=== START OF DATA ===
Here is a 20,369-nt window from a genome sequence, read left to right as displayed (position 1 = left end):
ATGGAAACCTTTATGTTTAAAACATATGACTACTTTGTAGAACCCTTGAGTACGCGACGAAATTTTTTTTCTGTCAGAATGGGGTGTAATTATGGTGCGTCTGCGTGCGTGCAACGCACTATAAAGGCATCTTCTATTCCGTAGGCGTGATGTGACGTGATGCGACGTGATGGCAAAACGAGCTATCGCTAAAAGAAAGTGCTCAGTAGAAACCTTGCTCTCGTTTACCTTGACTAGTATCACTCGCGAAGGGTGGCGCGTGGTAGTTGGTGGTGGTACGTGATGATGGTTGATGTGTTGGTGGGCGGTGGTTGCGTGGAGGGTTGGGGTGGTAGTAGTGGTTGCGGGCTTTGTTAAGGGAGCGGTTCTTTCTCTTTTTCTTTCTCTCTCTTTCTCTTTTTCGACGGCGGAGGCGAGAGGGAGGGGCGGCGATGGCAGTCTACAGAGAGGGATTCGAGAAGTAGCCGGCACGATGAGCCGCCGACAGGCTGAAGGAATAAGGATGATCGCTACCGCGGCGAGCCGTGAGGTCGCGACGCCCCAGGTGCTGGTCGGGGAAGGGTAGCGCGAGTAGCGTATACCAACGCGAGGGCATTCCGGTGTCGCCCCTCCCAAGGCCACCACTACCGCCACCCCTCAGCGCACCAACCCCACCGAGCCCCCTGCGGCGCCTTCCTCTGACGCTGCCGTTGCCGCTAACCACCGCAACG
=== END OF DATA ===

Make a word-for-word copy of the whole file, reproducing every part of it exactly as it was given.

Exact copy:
Here is a 20,369-nt window from a genome sequence, read left to right as displayed (position 1 = left end):
ATGGAAACCTTTATGTTTAAAACATATGACTACTTTGTAGAACCCTTGAGTACGCGACGAAATTTTTTTTCTGTCAGAATGGGGTGTAATTATGGTGCGTCTGCGTGCGTGCAACGCACTATAAAGGCATCTTCTATTCCGTAGGCGTGATGTGACGTGATGCGACGTGATGGCAAAACGAGCTATCGCTAAAAGAAAGTGCTCAGTAGAAACCTTGCTCTCGTTTACCTTGACTAGTATCACTCGCGAAGGGTGGCGCGTGGTAGTTGGTGGTGGTACGTGATGATGGTTGATGTGTTGGTGGGCGGTGGTTGCGTGGAGGGTTGGGGTGGTAGTAGTGGTTGCGGGCTTTGTTAAGGGAGCGGTTCTTTCTCTTTTTCTTTCTCTCTCTTTCTCTTTTTCGACGGCGGAGGCGAGAGGGAGGGGCGGCGATGGCAGTCTACAGAGAGGGATTCGAGAAGTAGCCGGCACGATGAGCCGCCGACAGGCTGAAGGAATAAGGATGATCGCTACCGCGGCGAGCCGTGAGGTCGCGACGCCCCAGGTGCTGGTCGGGGAAGGGTAGCGCGAGTAGCGTATACCAACGCGAGGGCATTCCGGTGTCGCCCCTCCCAAGGCCACCACTACCGCCACCCCTCAGCGCACCAACCCCACCGAGCCCCCTGCGGCGCCTTCCTCTGACGCTGCCGTTGCCGCTAACCACCGCAACG